Italian in Shanghai Quarantine Shows Bleak Reality of Having COVID in China

An Italian ex-pat living in Shanghai has shared his experience of getting COVID in China, with a video showing him being collected by authorities and taken to a quarantine center, where he has been since April 10.

Alessandro Pavanello, who has lived in China since 2016, tested positive for COVID on March 26. Two days later he was sent the "dreaded red health code," referring to the app that indicates the health status of an individual living in China. Green, in normal circumstances, means you have not been exposed and can travel freely. Yellow and red mean a person's movements are restricted.

On March 29, Pavanello, 31, was visited by a worker in a hazmat suit who sprayed down his home. On April 3, he was informed he had to go to a quarantine center.

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The Yangpu district in Shanghai on April 1, 2022. The city was placed in lockdown on March 28. Getty Images

Shanghai—a city of over 26 million people—went into lockdown on March 28 following a surge in Omicron cases. The lockdown was initially for two weeks, but remains in place for many, with restrictions only being eased in areas where no COVID cases have been reported. The city has struggled to cope with the lockdown measures, with reports of food shortages and rubbish not being collected.

While healthy residents are being told to stay at home, people with COVID are being taken to quarantine centers, where they must stay until they have two negative tests.

Pavanello was visited by authorities on April 9, with his video showing people in hazmat suits shouting at him to come downstairs and placing him on a bus. Quarantine centers have been set up in stadiums, convention centers and hotels. Footage and images shared to social media show chaotic scenes with cramped, sometimes unhygienic conditions.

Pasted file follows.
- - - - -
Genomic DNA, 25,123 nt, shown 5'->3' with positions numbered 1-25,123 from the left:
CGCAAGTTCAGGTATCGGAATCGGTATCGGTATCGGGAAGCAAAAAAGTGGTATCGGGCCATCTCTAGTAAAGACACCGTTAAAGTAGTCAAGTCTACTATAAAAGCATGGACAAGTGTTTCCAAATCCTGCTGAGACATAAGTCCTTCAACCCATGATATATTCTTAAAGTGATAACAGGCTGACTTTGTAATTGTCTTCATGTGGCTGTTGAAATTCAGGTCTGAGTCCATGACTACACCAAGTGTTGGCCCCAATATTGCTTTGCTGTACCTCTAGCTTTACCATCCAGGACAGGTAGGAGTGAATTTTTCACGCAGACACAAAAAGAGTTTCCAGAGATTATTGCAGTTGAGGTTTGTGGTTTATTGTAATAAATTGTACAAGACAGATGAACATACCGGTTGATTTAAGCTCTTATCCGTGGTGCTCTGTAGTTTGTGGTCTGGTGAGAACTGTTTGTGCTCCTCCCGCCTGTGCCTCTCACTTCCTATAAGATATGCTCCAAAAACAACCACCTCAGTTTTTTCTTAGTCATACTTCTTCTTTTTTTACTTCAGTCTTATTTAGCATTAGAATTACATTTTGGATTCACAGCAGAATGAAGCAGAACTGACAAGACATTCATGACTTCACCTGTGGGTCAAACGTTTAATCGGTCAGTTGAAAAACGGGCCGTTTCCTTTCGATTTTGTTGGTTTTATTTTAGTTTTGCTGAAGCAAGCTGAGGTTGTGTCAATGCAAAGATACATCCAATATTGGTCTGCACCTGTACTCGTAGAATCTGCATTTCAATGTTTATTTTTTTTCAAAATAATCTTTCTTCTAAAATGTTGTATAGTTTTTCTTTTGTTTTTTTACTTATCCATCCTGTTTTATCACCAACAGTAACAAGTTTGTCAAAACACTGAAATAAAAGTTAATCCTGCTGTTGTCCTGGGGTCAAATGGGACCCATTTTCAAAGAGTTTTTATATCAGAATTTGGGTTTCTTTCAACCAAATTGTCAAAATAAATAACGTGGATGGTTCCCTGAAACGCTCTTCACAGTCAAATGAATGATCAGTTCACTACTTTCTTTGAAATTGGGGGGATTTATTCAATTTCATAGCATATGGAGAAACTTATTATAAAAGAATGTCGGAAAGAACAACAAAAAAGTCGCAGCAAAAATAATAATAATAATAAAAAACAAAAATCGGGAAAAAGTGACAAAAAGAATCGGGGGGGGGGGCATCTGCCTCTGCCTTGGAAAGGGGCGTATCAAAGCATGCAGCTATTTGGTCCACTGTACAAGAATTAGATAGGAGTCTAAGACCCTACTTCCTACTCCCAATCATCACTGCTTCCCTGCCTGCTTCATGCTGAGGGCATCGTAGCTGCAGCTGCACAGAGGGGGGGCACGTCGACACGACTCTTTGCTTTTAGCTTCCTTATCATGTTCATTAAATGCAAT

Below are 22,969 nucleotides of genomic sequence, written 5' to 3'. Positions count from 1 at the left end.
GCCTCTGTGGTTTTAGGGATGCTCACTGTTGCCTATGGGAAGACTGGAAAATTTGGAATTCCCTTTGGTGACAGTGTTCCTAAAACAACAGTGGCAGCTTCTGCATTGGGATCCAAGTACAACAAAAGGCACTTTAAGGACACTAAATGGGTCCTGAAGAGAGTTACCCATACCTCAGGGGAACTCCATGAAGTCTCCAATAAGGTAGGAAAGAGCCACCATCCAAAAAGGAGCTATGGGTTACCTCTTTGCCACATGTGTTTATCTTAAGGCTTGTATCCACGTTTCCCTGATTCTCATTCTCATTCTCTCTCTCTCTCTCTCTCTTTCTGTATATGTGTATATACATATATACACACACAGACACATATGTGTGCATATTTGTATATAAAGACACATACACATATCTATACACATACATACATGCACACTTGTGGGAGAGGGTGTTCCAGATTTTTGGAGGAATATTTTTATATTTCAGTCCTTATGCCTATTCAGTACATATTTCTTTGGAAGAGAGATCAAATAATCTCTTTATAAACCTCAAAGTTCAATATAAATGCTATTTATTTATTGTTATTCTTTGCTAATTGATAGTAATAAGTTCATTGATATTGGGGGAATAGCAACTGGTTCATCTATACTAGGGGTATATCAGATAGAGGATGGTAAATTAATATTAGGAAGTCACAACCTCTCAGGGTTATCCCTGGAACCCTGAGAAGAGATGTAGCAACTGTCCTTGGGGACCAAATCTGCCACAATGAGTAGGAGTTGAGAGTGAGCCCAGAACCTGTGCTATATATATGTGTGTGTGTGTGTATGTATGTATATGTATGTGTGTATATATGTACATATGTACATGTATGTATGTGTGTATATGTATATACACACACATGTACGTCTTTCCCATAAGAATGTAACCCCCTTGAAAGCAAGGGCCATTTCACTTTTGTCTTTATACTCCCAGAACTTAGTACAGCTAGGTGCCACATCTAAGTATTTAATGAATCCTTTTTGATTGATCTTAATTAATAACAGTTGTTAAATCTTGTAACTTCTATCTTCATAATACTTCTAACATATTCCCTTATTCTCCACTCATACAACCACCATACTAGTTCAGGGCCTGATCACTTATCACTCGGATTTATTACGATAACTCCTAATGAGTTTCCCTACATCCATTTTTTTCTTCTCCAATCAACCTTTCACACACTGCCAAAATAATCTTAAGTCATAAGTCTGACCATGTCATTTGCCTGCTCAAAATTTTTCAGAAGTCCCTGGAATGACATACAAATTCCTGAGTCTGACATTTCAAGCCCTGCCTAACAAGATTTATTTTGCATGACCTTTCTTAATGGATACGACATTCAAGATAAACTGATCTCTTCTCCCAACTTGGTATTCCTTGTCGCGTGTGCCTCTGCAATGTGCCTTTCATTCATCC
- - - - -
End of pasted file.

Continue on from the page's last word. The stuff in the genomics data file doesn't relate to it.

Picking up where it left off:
Pavanello speaks to people at the center in Italian and English. He was told he was not being admitted to the center because he does not speak Chinese. A doctor tells him "this place is not good for a foreigner, the conditions inside are very bad." After being driven back and forth between his home and the center over 12 hours, he is finally let in at 2 a.m. local time.

Inside the center is a huge room with rows and rows of cubicles. Pavanello's has a huge spotlight above it, shining into his "VIP room."

"I'd say there must be around 1,000 people here," Pavanello told Newsweek. "So far it's been quite an unpleasant and stressful experience. The hygiene conditions are quite low—bathrooms that are quite dirty, close contact with people, no showers."

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Alessandro Pavanello at a quarantine center in Shanghai. The Italian ex-pat was collected by authorities on April 9. Alessandro Pavanello

At the end of Pavanello's video, he shows a man coughing into a sink. "The mood inside the center is mixed—I see a lot of helplessness and people just waiting for their stay to be over and others that are being a bit more active and trying to keep their life as normal as possible, [to] exercise, walk around, talk to other people."

Pavanello said he does not know how long he will have to stay at the center. He is currently on his fifth day there. His first COVID test at the center on April 11 was positive and he was awaiting the results of his second one.

"After you receive 2 negatives your name will be put on a list that needs to be approved by the CDC," Pavanello said. "After the approval from CDC they need to arrange transport for you. Obtaining approval from CDC and arranging transport could take from a few days to a week (or more)—it's not a fixed amount of time hence nobody really has a clear idea of how long you are supposed to stay here."

Pavanello is now providing daily updates on his Instagram account, calling his posts his "COVID holidays."